Self-efficacy, support and sustainability – a qualitative study of the experience of establishing breastfeeding for first-time Australian mothers following early discharge

Lucy James, Linda Sweet, Roslyn Donnellan-Fernandez

Research output: Contribution to journalArticlepeer-review

Abstract

Background: Ensuring women receive optimal breastfeeding support is of key importance to the health of mothers and their infants. Early discharge within 24 h of birth is increasingly common across Australia, and the practice of postnatal home visiting varies between settings. The reduction in length of stay without expansion of home visits reduces midwives’ ability to support breastfeeding. The impact of early discharge on first-time mothers establishing breastfeeding was unknown. The study aim was to understand the experiences of first-time Australian mothers establishing breastfeeding when discharged from the hospital within 24 h of a normal vaginal birth. Methods: A qualitative interpretive method was used. Semi-structured interviews with 12 women following early discharge were conducted. Data were audio recorded, professionally transcribed, and subjected to a thematic analysis. Results: Three interconnected themes of ‘self-efficacy’, ‘support’ and ‘sustainability’ were identified. Self-efficacy influenced the women’s readiness and motivation to be discharged home early and played a role in how some of the mothers overcame breastfeeding challenges. Social, semi-professional and professional breastfeeding supports were key in women’s experiences. Sustainability referred to and describes what women valued in relation to continuation of their breastfeeding journey. Conclusion: This study found accessible people-based breastfeeding services in the community are valued following early discharge. Furthermore, there is demand for more evidence-based breastfeeding educational resources, potentially in the form of interactive applications or websites. Additionally, a focus on holistic and individualised breastfeeding assessment and care plans prior to discharge that link women with ongoing breastfeeding services is paramount.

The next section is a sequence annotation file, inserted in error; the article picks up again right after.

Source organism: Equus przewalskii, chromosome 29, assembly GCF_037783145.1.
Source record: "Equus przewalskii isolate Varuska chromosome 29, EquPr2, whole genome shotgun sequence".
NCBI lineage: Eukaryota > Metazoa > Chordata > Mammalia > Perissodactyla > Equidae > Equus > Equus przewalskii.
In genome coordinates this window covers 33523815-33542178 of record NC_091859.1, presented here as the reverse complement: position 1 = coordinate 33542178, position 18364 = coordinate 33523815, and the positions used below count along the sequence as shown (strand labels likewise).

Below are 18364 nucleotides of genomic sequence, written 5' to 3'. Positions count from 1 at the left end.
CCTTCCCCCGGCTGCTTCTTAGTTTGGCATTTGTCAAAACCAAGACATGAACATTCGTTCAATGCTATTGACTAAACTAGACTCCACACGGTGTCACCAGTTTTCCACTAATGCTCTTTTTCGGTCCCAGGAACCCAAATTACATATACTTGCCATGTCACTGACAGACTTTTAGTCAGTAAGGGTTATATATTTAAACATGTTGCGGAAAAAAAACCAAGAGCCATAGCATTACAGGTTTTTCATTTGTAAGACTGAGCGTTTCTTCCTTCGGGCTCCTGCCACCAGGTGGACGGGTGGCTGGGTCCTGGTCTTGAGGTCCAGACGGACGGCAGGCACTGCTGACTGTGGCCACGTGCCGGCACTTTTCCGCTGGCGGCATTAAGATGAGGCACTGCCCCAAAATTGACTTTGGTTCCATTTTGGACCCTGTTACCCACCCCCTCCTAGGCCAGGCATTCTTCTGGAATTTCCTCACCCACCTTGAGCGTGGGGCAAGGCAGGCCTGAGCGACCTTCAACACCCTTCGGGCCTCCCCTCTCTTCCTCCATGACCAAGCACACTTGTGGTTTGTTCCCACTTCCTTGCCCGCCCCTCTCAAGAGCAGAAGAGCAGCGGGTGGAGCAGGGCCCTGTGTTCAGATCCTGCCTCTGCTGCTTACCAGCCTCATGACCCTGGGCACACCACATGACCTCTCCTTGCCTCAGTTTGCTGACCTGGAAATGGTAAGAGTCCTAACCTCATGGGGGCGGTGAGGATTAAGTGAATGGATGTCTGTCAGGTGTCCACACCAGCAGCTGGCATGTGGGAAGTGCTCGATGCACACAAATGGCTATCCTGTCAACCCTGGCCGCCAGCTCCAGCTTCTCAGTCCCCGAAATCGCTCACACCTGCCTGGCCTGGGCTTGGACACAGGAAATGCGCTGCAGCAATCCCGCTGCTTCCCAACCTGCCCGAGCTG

Original languageEnglish
Article number98
Number of pages10
JournalInternational Breastfeeding Journal
Volume15
Issue number1
DOIs
Publication statusPublished - 23 Nov 2020

Bibliographical note

Publisher Copyright:
© 2020, The Author(s).

Copyright:
Copyright 2020 Elsevier B.V., All rights reserved.

Keywords

  • Breastfeeding
  • Breastfeeding support
  • Early discharge
  • First-time mothers
  • Postnatal care
  • Self-efficacy

Fingerprint

Dive into the research topics of 'Self-efficacy, support and sustainability – a qualitative study of the experience of establishing breastfeeding for first-time Australian mothers following early discharge'. Together they form a unique fingerprint.

Cite this